A couple of not-so-hilarious incidents from our pre-board exams in 10th standards. It being election year (1998) we had 2 rounds of pre-boards instead of the usual one. The formation in the classroom was interesting – we sat normally two to a desk, and there were two sets of question papers. Since these were pre-boards and not boards, many of us didn’t really take them seriously. I must say that the entire set of exams was a riot. After all, it was the last thing that we did in that wonderful school (the school didn’t have 11th and 12th, so all of us had to shift out).
The biology section of the science exam contained a question on habit-forming substances. Something on the lines of “what are habit forming substances and why are they bad”. A certain mahaanubhaavva thought he didn’t know the answer. Or maybe he didn’t understand the question properly. So using a set of excellently-planned cheat codes, he managed to communicate to the guy in the next row (note that he couldn’t ask the person next to him since she had a different question paper) about this question.
The guy in the next row wasn’t such a stud in dumb-charades, and decided to use standard gestures rather than excellently-worked-out codes. He wanted to show booze in as intuitive way as possible. Putting his fist near his mouth, and with a clever movement of his thumb, he indicated drink. Sitting behind him, I thought this was excellent for someone not well-versed in Dumb Charades. Unfortunately, people well-versed in Dumb Charades tend to think too much. In went the answer paper “the primary habitat forming substance is water. It is bad because people and animals can fall and drown in it”. He must count himself lucky he got the hall ticket.
This incident has had far-reaching consequences. The mahaanubhaava who didn’t know the answer was so traumatised by the incident that he is yet to taste alcohol. He is afraid of drowning in it – that dreaded habitat forming substance.
One day later was the social sciences paper. Unfortunately I wasn’t part of the Dumb Charades study group, so I hadn’t been introduced to the art of communicating the question number across the class. I realized that with my skills I was unable to even communicate across the aisle. I wasn’t even as good as the guy in front of me who put his fist to his mouth. So it had to be the cute girl next to me who had to help me out with the question that I didn’t have a clue of. If I remember right, she was partially trained in Dumb Charades.
What I didn’t realize was that you are not supposed to copy if you are seated in the first row – it is too easy to get caught. Moreover, if you are in one of the middle columns (like I was) you are in the direct line of vision of the invigilator. So it is never a good idea to copy. But then, I’d never copied in my life, and I knew this was the last opportunity for me to make amends. So what if I didn’t know the codes? So what if I was seated on the first row? So what if the cute girl next to me had a different set of questions? This was my last chance to profitably copy, and I had to take it.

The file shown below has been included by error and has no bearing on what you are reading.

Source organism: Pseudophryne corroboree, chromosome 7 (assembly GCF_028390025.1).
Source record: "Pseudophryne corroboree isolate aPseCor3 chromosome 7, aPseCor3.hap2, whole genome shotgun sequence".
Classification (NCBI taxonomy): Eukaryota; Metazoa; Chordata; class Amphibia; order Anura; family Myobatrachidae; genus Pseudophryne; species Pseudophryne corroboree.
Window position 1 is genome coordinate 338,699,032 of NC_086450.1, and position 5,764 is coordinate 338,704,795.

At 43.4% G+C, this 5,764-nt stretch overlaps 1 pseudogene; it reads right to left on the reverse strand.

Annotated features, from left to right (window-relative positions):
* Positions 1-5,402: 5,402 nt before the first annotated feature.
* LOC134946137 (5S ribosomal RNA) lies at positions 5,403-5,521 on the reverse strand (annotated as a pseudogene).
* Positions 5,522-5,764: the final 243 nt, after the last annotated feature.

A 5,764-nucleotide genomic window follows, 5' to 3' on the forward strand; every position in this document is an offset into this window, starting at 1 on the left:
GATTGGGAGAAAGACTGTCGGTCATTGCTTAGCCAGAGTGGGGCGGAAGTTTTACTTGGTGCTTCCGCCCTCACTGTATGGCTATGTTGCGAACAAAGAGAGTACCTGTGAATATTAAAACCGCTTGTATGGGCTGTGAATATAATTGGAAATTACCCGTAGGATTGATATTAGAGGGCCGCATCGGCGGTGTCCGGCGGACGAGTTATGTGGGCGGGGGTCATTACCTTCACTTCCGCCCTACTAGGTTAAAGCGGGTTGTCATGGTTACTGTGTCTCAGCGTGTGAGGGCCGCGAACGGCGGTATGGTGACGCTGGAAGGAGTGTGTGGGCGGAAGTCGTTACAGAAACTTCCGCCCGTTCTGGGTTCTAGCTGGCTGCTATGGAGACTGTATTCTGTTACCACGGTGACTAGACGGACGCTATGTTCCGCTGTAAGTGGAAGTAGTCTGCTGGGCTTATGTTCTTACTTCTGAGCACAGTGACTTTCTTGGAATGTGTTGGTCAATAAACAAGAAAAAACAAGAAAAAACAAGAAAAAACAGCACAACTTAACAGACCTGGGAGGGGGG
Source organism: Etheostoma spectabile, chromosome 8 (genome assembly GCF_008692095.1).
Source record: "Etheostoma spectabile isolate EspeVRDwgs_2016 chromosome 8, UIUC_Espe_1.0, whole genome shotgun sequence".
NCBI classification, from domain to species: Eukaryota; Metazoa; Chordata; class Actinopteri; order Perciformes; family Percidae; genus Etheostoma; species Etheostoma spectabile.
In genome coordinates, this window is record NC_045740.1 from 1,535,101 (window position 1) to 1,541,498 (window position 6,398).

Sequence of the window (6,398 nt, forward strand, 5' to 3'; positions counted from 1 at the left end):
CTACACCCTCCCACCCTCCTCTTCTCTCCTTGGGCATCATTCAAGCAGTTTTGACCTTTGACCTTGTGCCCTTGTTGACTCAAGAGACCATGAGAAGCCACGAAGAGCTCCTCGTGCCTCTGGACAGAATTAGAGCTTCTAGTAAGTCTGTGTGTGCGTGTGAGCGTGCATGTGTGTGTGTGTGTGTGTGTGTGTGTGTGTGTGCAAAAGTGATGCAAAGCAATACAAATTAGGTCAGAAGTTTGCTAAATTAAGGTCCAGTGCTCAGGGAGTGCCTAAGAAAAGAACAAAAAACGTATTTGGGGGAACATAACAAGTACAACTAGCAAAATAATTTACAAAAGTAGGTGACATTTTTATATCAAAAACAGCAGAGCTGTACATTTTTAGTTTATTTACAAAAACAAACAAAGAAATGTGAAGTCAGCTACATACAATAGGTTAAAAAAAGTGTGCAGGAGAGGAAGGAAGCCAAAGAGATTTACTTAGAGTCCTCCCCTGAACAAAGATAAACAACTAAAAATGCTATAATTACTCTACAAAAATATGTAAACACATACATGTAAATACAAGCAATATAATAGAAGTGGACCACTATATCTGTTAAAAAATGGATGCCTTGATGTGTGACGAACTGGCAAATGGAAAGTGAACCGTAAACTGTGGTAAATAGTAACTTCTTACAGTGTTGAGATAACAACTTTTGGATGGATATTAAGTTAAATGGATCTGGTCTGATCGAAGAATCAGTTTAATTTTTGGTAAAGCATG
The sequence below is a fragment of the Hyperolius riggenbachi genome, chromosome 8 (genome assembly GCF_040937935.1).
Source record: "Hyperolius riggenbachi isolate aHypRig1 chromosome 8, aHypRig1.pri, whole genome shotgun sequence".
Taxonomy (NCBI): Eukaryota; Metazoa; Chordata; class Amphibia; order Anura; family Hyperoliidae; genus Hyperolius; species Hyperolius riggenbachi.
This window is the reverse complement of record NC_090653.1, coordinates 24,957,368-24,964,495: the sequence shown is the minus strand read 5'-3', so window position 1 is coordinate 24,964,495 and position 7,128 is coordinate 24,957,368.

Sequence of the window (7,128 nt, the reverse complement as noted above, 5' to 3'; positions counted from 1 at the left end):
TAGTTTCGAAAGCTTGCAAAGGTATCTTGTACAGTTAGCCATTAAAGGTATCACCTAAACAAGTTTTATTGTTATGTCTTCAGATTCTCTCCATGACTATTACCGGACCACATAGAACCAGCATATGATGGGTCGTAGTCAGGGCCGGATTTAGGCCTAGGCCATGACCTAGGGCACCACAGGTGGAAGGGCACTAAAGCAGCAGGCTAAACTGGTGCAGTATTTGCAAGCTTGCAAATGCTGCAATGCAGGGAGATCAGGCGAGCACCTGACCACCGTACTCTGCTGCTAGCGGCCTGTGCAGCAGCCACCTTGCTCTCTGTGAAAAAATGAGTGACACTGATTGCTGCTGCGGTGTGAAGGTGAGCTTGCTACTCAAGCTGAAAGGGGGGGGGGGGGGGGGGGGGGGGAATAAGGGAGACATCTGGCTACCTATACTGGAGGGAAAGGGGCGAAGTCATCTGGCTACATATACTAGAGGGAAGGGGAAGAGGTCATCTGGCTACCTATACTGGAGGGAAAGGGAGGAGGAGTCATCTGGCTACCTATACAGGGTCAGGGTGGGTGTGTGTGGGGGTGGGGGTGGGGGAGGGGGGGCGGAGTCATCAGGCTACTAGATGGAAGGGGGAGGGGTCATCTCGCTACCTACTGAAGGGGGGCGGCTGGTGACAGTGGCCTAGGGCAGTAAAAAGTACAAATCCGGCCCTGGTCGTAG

I usually pride myself on being good at eye contact. I pride myself on the fact that I can communicate anything to someone of the opposite gender by just looking deeply into her eyes. I know that if I were to copy from a girl who was seated in FRONT of me, I could have done it with just eye contact. Unfortunately, the only person seated across me and looking towards me was the invigilator. Obviously I couldn’t ask her the answer?
The rules of copying state that it is always the dumber person who copies from the smarter person. The class topper never copies. If he were a copycat, his topping could never have been this sustainable. By knownig the two names, you can easily know who is the copier and who is the copied. Things always go by the rules. So if you try to invert these rules, it is usually easy to fool the invigilator. And so forth.
So unlike the mahaanubhaava who hadn’t understood the question, I didn’t get caught for the attempt to copy. No one threatened to not give me my hall ticket – that honour went to the cute girl who had been sitting next to me. I didn’t do well in my social science pre-boards – I hadn’t been able to get the answer from the benchmate – she had got caught for copying from me before that. Despite now knowing the codes, and having zero experience in this department, I had played my cards well. I never repeated this experiment. Even if I wnated to, I think I’d’ve never found a counterparty.